18. 18. Net Investment Income• Items specifically excluded – Self-employment income – Non-resident aliens – Active Trade or business income – Gain on the sale of an active interest in partnership or S corporation – IRA or qualified plan distributions – Trusts for charity (except Charitable lead trusts)18
  19. 19. MAGI• Amount reported at bottom of page 1, Form 1040 (AGI)• + net amount excluded as foreign earned income under section 911(a)(1)• For most taxpayers it is the same as AGI19
  20. 20. 3.8% Surtax -Example• Warren, a single taxpayer, has $170,000 of investment income and received a $65,000 required minimum distribution (RMD) from his traditional IRA in 2013.• The RMD is not NII, but it is included in MAGI, increasing it to $235,000• The surtax applies to the lesser of NII ($170,000) or the excess of MAGI over the $200,000 threshold amount for single taxpayers ($35,000).• Thus, $35,000 is subject to the surtax and the amount payable is $1,330 (.038 x $35,000).20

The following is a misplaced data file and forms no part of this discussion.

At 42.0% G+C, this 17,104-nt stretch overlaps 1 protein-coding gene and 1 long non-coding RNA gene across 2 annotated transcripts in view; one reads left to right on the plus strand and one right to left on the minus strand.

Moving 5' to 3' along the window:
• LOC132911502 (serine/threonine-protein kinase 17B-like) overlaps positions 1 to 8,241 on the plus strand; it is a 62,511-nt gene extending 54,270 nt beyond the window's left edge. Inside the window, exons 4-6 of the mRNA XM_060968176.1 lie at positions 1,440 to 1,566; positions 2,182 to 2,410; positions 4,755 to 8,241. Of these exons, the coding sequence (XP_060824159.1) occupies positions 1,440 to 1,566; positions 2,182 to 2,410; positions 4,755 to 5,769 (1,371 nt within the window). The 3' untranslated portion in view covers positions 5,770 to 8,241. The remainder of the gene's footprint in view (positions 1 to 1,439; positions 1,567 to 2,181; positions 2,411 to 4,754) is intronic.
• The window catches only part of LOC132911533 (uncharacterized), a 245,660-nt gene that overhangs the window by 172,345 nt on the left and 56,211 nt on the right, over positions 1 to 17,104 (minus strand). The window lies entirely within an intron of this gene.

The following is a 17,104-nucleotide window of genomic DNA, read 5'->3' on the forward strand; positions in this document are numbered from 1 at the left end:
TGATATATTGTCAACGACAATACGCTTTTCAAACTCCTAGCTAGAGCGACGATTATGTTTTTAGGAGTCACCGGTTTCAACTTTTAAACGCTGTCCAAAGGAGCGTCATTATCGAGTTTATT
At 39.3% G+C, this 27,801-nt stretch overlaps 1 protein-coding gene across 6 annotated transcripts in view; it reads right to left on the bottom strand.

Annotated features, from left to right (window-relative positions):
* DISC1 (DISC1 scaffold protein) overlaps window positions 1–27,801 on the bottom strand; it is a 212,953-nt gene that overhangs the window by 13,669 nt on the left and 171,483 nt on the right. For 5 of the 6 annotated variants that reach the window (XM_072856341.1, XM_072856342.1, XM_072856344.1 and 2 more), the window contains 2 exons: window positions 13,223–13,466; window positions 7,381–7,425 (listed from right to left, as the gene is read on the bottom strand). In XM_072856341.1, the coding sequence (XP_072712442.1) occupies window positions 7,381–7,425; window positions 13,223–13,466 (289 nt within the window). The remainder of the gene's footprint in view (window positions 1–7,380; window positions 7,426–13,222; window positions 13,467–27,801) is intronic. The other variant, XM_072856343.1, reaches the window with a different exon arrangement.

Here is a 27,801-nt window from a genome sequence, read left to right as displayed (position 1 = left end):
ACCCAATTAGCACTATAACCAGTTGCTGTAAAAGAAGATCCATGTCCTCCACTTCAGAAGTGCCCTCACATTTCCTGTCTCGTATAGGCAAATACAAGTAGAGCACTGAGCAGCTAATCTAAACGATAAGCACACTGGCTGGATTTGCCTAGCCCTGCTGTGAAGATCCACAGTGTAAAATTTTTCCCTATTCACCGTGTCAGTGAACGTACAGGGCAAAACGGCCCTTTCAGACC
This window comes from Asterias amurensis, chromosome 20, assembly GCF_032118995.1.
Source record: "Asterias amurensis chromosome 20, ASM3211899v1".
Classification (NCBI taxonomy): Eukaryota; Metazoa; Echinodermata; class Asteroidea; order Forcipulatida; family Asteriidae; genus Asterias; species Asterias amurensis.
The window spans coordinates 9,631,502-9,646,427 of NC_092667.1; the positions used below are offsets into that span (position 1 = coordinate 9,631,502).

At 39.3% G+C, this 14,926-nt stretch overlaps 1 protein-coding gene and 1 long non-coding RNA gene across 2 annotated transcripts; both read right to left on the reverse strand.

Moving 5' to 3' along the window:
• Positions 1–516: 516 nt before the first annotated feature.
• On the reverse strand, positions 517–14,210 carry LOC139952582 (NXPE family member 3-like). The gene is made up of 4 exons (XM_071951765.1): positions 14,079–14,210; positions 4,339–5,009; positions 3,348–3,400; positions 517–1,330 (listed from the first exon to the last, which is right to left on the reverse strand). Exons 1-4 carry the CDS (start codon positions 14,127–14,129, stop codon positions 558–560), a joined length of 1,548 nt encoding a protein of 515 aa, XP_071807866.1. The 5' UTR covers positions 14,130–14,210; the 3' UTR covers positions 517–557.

21. 21. Applicable Threshold Amounts• Married taxpayers filing jointly...........$250,000• Married taxpayers filing separately....$125,000• All other individual taxpayers.............$200,00021
  22. 22. Minimizing the Surtax• Strategiestoreducenetinvestmentincome-- – Tax exempt bonds – Tax deferred annuities – Life insurance – Rental real estate – oil and gas investments – choice of accounting year for trusts and estates – timing of estate and trust distributions• StrategiestoreduceMAGI-- – Roth IRA conversions – charitable remainder trusts – charitable lead trusts – Installment sales – above-the-line deductions22